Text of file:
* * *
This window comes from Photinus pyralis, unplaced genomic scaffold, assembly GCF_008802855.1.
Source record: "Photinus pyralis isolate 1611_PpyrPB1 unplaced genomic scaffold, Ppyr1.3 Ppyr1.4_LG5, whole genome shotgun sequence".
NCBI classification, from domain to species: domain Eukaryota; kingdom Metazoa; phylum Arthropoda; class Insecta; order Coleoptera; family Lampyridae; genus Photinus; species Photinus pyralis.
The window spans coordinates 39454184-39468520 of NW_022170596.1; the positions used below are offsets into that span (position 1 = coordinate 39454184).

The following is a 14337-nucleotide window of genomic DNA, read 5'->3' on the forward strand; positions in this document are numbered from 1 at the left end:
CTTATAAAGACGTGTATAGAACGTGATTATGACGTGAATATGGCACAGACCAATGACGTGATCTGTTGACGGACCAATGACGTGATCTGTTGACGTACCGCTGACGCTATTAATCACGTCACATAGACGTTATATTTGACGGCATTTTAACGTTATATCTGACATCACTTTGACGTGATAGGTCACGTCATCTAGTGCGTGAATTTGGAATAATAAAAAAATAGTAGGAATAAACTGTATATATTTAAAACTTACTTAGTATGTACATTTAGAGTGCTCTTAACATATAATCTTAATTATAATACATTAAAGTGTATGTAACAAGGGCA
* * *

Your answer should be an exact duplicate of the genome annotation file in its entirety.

This window comes from Photinus pyralis, unplaced genomic scaffold, assembly GCF_008802855.1.
Source record: "Photinus pyralis isolate 1611_PpyrPB1 unplaced genomic scaffold, Ppyr1.3 Ppyr1.4_LG5, whole genome shotgun sequence".
NCBI classification, from domain to species: domain Eukaryota; kingdom Metazoa; phylum Arthropoda; class Insecta; order Coleoptera; family Lampyridae; genus Photinus; species Photinus pyralis.
The window spans coordinates 39454184-39468520 of NW_022170596.1; the positions used below are offsets into that span (position 1 = coordinate 39454184).

The following is a 14337-nucleotide window of genomic DNA, read 5'->3' on the forward strand; positions in this document are numbered from 1 at the left end:
CTTATAAAGACGTGTATAGAACGTGATTATGACGTGAATATGGCACAGACCAATGACGTGATCTGTTGACGGACCAATGACGTGATCTGTTGACGTACCGCTGACGCTATTAATCACGTCACATAGACGTTATATTTGACGGCATTTTAACGTTATATCTGACATCACTTTGACGTGATAGGTCACGTCATCTAGTGCGTGAATTTGGAATAATAAAAAAATAGTAGGAATAAACTGTATATATTTAAAACTTACTTAGTATGTACATTTAGAGTGCTCTTAACATATAATCTTAATTATAATACATTAAAGTGTATGTAACAAGGGCA